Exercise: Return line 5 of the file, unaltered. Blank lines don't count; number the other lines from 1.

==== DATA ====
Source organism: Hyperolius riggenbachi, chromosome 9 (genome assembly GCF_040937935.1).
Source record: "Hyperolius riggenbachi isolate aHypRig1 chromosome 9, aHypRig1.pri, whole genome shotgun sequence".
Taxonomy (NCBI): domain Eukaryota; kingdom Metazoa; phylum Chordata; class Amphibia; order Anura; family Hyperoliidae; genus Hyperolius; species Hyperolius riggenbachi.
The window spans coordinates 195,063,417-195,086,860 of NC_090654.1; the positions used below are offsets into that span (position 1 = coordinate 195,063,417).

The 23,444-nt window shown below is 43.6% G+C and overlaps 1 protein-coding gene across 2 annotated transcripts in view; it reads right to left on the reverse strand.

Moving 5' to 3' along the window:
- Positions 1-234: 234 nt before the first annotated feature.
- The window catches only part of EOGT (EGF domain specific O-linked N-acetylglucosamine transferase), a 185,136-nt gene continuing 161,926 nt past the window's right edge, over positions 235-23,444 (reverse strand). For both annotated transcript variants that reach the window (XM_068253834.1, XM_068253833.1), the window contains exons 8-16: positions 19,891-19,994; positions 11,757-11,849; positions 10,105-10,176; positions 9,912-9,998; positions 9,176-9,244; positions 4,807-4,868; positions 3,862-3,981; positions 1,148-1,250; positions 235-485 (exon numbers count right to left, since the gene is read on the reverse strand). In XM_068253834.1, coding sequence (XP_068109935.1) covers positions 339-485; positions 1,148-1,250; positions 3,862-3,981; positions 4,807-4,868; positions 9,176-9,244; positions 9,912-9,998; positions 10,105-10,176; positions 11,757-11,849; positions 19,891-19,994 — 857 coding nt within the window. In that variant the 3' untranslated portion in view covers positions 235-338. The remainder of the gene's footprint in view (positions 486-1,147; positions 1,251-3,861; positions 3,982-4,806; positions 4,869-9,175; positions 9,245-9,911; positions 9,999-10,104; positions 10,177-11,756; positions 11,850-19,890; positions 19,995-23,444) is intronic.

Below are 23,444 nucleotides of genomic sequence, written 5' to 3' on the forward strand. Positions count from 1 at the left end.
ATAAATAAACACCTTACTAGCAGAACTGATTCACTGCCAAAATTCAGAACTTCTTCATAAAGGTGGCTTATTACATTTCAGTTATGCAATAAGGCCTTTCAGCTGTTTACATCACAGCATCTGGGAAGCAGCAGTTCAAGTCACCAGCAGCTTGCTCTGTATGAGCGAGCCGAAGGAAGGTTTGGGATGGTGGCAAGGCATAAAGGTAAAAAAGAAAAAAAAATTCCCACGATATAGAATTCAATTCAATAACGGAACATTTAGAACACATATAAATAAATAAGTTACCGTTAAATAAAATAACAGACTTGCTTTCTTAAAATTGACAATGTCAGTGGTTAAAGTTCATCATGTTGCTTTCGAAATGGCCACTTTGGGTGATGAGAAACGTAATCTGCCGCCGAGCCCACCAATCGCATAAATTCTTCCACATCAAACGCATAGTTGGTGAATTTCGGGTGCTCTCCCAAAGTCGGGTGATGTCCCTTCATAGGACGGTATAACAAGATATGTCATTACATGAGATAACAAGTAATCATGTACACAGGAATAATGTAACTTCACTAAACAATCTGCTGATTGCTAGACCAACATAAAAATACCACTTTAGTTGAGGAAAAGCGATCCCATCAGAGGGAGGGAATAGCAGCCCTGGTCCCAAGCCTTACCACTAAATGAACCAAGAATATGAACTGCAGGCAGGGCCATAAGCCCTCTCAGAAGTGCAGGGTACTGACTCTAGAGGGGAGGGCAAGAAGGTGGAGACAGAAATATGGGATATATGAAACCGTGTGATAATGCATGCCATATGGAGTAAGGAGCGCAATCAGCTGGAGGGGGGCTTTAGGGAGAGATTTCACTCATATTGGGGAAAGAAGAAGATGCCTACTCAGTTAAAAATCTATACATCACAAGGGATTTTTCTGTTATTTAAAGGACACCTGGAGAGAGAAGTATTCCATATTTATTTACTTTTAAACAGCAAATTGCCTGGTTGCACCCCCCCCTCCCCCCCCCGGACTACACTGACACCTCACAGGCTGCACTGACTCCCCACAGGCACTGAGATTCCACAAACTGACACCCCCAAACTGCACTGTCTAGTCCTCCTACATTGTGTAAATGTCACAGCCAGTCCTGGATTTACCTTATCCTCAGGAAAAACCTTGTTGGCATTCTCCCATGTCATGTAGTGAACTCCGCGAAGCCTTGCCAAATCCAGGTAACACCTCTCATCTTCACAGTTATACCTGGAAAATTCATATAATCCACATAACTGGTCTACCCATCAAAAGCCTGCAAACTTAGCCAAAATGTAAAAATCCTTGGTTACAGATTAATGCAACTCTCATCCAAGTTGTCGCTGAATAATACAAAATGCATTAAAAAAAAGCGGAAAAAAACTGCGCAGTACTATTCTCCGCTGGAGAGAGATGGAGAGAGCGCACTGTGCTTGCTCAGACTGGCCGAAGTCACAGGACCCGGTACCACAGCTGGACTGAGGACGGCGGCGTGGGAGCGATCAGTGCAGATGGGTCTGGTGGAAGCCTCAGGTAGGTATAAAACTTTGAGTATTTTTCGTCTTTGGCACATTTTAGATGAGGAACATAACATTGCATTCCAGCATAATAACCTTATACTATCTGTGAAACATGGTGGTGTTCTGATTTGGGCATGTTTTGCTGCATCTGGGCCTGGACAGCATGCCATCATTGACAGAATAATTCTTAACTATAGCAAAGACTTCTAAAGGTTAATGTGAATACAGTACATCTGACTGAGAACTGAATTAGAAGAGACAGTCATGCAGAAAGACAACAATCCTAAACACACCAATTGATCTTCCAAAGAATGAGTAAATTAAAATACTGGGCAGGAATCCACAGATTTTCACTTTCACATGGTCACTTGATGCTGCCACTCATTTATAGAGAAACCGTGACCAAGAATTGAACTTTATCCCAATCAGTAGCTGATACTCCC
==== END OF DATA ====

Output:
The 23,444-nt window shown below is 43.6% G+C and overlaps 1 protein-coding gene across 2 annotated transcripts in view; it reads right to left on the reverse strand.